Consequently models sometimes have artificial boundaries.

For example, heads may be fixed at known water table elevations at a county line, or a flowline or ground-water divide may be set as a no-flow boundary.

Natural hydrologic features as boundaries
Natural Hydrologic Features as Boundaries

  • Boundary can be assigned to hydrologic feature such as:

    • Surface water body

      • Lake, river, or swamp

    • Water table

      • Recharge and evapotranspiration or source/sink specified head

    • Impermeable surface

      • Bedrock or permeable unit pinches out

Natural no flow boundary
Natural No-Flow Boundary

  • Hydraulic conductivity contrasts between units

    • Alluvium on top of tight bedrock

  • Assume GW does not move across this boundary

  • Can use ground-water divide or flow line

Note ground water divide shifts after development may or may not be a good no flow bc
Note ground-water divide shifts after development—may or may not be a good no-flow BC

T.E. Reilly, 2000

Practical considerations
Practical Considerations may not be a good no-flow BC

  • Boundary conditions must be assigned to every point on the boundary surface

  • Modeled boundary conditions are usually greatly simplified compared to actual conditions

Sources and sinks1

Sources and Sinks

Sources and sinks2

Sources and Sinks

Wells an internal boundary condition at a point thought of as a stress to the system
Wells—an internal boundary condition at a point—thought of as a stress to the system

  • A well is a specified flow rate at a point

    • Can be pumping or injecting water

    • Withdrawals or injection may vary in space and time

    • Node may represent entire thickness of a cell (which often represents an aquifer)

      • MODFLOW’s MNW package remedies some issues

Flux across the water table free surface boundary
Flux across the Water Table (free surface boundary) of as a stress to the system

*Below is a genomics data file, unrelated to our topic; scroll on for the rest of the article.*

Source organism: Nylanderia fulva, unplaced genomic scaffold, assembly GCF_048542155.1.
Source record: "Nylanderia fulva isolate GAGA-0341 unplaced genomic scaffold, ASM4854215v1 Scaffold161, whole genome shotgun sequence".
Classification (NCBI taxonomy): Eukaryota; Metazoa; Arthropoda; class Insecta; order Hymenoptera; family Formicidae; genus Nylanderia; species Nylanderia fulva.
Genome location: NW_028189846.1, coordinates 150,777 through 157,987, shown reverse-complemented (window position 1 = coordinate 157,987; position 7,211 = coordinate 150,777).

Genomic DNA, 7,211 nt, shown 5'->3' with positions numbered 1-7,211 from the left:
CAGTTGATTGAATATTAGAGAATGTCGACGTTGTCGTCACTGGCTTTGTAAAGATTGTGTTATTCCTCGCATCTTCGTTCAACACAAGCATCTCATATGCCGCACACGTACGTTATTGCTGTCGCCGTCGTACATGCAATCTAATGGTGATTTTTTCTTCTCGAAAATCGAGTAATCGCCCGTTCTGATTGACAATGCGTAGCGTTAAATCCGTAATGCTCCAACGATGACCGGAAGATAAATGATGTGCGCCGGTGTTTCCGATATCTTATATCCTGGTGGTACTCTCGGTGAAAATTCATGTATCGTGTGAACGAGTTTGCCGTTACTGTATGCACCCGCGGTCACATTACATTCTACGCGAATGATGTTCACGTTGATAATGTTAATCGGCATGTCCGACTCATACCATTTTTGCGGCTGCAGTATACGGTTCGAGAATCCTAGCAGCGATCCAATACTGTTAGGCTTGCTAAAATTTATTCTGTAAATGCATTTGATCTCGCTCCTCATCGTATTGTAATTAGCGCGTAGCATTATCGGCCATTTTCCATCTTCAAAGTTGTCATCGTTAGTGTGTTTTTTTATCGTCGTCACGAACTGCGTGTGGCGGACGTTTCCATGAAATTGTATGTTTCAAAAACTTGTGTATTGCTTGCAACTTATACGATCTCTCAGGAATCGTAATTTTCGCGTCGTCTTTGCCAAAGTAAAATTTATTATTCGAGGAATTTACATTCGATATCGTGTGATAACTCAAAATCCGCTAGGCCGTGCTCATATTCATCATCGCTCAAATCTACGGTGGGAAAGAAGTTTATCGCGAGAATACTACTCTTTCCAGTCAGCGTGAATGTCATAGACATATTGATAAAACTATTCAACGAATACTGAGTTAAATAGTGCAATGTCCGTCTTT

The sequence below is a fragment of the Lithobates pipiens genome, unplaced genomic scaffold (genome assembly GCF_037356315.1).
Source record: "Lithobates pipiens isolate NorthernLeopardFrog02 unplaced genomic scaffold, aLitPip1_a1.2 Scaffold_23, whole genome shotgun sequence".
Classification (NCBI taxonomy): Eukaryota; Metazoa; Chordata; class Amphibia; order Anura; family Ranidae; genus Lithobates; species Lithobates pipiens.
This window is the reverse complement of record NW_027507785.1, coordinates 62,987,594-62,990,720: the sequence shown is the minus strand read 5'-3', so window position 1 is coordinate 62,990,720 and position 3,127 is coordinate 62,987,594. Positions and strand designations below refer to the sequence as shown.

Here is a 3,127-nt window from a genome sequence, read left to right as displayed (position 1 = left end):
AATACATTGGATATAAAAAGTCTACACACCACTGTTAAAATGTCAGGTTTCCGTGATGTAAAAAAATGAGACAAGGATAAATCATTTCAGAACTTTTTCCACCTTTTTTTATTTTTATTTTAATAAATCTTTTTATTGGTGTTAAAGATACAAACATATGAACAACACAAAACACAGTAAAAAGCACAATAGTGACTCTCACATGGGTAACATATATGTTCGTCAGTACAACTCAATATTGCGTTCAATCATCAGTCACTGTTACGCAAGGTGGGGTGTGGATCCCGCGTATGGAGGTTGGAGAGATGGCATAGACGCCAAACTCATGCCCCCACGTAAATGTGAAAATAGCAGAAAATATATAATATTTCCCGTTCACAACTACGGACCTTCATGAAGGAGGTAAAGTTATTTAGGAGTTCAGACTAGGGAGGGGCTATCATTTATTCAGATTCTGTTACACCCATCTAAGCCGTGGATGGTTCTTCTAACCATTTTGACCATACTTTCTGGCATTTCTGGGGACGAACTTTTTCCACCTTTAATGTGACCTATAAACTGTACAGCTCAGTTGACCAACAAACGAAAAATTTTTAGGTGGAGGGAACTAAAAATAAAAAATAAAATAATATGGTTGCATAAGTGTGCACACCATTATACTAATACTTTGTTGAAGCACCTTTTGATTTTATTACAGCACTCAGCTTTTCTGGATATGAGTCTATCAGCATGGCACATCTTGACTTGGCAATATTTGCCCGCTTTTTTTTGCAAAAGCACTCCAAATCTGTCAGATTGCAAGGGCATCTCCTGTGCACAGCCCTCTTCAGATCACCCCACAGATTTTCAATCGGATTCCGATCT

• Treated as an internal source or sink (Dupuit assumptions)

    • May vary with time and space

    • Array(s) of flux values

  • Variety of methods for estimating water table fluxes

  • Directly to/from surface or through unsaturated zone

Estimating water table fluxes
Estimating water table fluxes of as a stress to the system

  • Recharge

    • Infiltrated water that crosses the water table and becomes part of the ground water system

  • Discharge

    • Ground water that moves upward across the water table and discharges to the surface or to the unsaturated zone

Recharge of as a stress to the system

  • No one universally applicable method

  • Traditionally based on percentage of precipitation

  • Significant spatial and temporal variations

  • Accommodated by Zones

  • Rates adjusted during calibration

  • Often largest unknown

Recharge methods
Recharge Methods of as a stress to the system

  • Water Balance Models

    • With MF either pre-process or code modifications

    • PRMS and GS-FLOW

  • Unsaturated Zone Models

Discharge of as a stress to the system

  • Evapotranspiration occurs when

    • Plants remove water from the water table

    • Direct evaporation from the water table

  • May be head-dependent (if water-table too far below land surface ET is unlikely)

  • Varies in space and time

Leakage of as a stress to the system

  • Movement of water through a layer of material that has a lower hydraulic conductivity

    • Enters or leaves depending on relative head

    • Magnitude and direction may vary in time

    • Source: aquifer, river, or lake

    • Sink: aquifer, river, lake, drain, springs, or seeps

  • Type of head-dependent boundary

    • General head boundaries

    • Drains (only act as sinks)

Ground water surface water interaction
Ground-water / Surface-water Interaction of as a stress to the system

  • Hydraulic head in aquifer can be equal to elevation of surface-water feature or allowed to leak to the surface-water feature

  • Usually defined as a “Constant-Head” or “Specified Head” Boundary or “Head-dependent flow” boundary

  • If elevation of SW changes, as with streams, elevation of the boundary condition changes

How a stream could interact with the ground water system
How a stream could interact with the ground-water system of as a stress to the system

T.E. Reilly, 2000